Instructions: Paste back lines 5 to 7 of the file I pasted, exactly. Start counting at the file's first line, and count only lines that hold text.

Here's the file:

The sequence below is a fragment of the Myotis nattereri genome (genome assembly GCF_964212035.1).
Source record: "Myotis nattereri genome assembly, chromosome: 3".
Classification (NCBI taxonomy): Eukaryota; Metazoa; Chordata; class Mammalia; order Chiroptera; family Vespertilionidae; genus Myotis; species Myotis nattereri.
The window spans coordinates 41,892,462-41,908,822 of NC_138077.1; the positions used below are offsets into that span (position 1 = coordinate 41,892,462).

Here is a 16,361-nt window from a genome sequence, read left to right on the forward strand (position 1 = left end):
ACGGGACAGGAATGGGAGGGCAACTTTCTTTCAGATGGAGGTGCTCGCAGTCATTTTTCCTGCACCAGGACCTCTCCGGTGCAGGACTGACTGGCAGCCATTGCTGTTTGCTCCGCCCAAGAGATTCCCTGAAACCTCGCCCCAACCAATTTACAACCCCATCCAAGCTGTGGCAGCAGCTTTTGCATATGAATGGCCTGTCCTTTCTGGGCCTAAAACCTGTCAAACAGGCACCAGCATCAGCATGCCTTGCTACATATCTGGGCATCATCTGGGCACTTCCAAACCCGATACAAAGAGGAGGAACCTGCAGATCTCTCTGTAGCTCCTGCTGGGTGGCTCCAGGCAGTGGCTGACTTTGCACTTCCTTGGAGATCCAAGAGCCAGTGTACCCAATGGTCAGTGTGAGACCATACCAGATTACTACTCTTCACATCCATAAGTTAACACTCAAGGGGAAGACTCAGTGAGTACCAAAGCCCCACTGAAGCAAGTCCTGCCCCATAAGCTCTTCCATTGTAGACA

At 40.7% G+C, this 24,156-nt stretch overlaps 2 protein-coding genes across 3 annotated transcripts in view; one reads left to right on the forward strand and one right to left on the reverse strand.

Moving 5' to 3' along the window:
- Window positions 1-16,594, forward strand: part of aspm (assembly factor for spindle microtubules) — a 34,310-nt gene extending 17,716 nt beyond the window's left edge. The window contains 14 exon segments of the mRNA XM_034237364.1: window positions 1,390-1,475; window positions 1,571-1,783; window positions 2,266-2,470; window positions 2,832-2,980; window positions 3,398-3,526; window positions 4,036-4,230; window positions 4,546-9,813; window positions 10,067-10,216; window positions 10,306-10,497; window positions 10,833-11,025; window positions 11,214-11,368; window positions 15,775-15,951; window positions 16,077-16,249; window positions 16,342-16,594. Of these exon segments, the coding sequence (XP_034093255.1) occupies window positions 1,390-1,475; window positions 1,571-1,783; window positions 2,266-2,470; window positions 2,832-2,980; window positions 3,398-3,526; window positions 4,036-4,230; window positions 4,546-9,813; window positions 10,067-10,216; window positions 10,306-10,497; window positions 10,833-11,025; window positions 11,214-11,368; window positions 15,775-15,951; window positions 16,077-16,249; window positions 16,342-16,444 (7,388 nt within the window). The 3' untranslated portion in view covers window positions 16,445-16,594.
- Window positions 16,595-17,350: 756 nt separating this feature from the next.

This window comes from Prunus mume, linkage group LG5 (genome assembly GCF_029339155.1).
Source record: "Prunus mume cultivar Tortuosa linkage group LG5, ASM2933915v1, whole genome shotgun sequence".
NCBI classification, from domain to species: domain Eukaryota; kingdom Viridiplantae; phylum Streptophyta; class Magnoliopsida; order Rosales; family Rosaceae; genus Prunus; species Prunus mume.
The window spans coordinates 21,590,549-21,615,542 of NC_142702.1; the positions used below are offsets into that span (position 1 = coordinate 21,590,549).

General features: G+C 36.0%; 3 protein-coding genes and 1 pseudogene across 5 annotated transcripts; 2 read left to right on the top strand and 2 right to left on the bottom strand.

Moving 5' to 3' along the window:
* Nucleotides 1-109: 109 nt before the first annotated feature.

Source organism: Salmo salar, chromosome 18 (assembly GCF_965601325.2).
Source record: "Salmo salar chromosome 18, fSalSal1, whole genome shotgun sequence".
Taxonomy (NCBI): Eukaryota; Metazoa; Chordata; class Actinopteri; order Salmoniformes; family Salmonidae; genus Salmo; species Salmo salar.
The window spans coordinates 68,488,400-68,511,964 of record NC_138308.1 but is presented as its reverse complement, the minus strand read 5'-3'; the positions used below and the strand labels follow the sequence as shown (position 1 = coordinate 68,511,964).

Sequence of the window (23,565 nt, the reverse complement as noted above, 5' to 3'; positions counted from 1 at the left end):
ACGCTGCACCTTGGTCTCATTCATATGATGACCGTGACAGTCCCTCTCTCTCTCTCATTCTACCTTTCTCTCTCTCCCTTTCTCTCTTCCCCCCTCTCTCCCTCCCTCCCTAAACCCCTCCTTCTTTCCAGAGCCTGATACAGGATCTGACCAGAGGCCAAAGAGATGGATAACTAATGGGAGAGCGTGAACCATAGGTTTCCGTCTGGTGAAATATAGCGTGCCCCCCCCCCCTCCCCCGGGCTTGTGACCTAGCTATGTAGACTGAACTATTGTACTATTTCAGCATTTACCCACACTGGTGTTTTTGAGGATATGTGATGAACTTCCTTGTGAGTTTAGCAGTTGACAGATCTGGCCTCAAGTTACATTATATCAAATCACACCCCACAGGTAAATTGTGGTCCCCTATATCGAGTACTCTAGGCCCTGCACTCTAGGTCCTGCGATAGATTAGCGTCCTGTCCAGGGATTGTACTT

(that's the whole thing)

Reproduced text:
Here is a 16,361-nt window from a genome sequence, read left to right on the forward strand (position 1 = left end):
ACGGGACAGGAATGGGAGGGCAACTTTCTTTCAGATGGAGGTGCTCGCAGTCATTTTTCCTGCACCAGGACCTCTCCGGTGCAGGACTGACTGGCAGCCATTGCTGTTTGCTCCGCCCAAGAGATTCCCTGAAACCTCGCCCCAACCAATTTACAACCCCATCCAAGCTGTGGCAGCAGCTTTTGCATATGAATGGCCTGTCCTTTCTGGGCCTAAAACCTGTCAAACAGGCACCAGCATCAGCATGCCTTGCTACATATCTGGGCATCATCTGGGCACTTCCAAACCCGATACAAAGAGGAGGAACCTGCAGATCTCTCTGTAGCTCCTGCTGGGTGGCTCCAGGCAGTGGCTGACTTTGCACTTCCTTGGAGATCCAAGAGCCAGTGTACCCAATGGTCAGTGTGAGACCATACCAGATTACTACTCTTCACATCCATAAGTTAACACTCAAGGGGAAGACTCAGTGAGTACCAAAGCCCCACTGAAGCAAGTCCTGCCCCATAAGCTCTTCCATTGTAGACA

At 40.7% G+C, this 24,156-nt stretch overlaps 2 protein-coding genes across 3 annotated transcripts in view; one reads left to right on the forward strand and one right to left on the reverse strand.